The ultimate collegiate debate fan, Megan Medica cheers on the Wake Forest debate team with a level of excitement that rivals any sports enthusiast. She closely follows the outcome of each round of competition and celebrates every victory.
Her late husband John Medica shared her passion for the deep-thinking, fast-talking world of debate.
To honor him, Megan has given $5 million to ensure the Wake Forest debate program has the resources needed to build on its legacy of success.
“We are so grateful to Megan Medica for choosing to honor John, who served as a trustee of Wake Forest, by investing in the Wake Forest Debate program,” said Wake Forest President Susan R. Wente. “The extraordinarily generous gift will support the academic and personal development of our debaters and inspire them to reach their highest goals.”
The five-year gift is the largest Wake Forest has received from an individual to support a program in the undergraduate college. It may also be the largest given to any debate program in the country.
“It is simply life-changing for our current debaters and for generations to come,” said Jarrod Atchison, who directs the Wake Forest Debate program. “I’m not aware of any other gift of this magnitude in the college debate community.”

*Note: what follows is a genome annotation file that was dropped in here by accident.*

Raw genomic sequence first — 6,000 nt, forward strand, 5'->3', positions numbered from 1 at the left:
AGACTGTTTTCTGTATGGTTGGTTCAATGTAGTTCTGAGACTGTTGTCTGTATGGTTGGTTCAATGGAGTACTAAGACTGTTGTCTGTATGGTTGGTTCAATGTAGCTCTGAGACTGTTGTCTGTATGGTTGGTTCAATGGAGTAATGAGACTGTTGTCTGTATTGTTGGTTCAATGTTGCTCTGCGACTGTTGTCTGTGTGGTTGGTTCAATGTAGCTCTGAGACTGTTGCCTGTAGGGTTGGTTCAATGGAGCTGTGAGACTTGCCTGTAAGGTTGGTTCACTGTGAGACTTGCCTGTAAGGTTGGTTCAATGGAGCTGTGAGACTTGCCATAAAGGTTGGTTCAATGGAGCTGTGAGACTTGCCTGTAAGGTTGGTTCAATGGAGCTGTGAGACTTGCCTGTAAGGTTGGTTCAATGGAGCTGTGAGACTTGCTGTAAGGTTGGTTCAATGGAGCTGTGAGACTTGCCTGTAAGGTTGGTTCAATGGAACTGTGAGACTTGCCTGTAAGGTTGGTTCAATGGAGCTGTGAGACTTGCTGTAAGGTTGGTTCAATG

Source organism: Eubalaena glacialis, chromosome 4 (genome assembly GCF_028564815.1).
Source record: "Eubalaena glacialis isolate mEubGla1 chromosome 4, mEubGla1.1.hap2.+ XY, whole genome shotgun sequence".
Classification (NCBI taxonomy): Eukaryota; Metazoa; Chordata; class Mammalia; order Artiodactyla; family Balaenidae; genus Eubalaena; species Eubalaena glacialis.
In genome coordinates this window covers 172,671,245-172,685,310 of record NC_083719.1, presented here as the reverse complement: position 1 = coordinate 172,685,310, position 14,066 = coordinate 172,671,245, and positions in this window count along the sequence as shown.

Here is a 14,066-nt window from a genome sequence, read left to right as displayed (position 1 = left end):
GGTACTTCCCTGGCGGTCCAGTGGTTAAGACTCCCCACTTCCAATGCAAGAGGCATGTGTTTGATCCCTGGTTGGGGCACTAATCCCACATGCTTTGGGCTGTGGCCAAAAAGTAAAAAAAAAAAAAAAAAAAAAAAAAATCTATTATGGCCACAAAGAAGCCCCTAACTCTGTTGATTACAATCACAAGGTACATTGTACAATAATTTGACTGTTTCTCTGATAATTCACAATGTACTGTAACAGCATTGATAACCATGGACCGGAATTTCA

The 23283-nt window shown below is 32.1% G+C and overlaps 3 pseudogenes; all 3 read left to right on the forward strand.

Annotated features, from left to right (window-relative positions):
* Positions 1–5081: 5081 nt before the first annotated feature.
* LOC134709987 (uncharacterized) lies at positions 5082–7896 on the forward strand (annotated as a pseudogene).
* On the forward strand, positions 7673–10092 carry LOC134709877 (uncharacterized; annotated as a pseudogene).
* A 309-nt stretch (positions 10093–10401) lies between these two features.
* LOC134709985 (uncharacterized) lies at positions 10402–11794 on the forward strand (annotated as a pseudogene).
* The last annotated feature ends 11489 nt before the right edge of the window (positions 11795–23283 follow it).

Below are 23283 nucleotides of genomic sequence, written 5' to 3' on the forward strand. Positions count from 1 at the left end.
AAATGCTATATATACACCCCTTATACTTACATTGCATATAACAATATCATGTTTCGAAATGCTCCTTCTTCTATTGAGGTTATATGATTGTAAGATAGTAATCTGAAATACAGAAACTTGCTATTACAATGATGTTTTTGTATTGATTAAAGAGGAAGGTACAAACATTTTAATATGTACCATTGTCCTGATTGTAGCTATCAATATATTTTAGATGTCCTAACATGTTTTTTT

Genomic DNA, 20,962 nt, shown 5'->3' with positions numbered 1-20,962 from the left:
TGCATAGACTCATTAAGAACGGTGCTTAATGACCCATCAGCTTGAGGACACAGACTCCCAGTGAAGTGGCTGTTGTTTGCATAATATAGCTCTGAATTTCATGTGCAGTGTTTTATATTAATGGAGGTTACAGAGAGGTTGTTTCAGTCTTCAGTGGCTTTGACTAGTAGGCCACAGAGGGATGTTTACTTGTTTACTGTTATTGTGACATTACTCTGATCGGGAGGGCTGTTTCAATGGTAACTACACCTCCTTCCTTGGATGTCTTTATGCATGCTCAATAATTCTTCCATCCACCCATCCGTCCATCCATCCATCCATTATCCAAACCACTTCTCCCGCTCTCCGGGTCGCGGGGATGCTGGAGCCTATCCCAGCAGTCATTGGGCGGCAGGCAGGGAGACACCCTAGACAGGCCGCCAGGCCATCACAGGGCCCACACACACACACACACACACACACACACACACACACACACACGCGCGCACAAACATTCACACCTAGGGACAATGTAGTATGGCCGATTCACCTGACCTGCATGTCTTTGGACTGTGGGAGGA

“It is not easy to have such a profound effect on a program that is 185 years old, but that is exactly what the Medicas have done.” Jarrod Atchison, John Kevin Medica Director of Debate
Megan, who was a college debate competitor and earned a master’s degree in communication from Wake Forest, introduced her husband to debate. He became enthralled with the team’s process of crafting winning arguments and skill at the high-speed art of persuasion. The pair became avid supporters of the Wake Forest Debate program.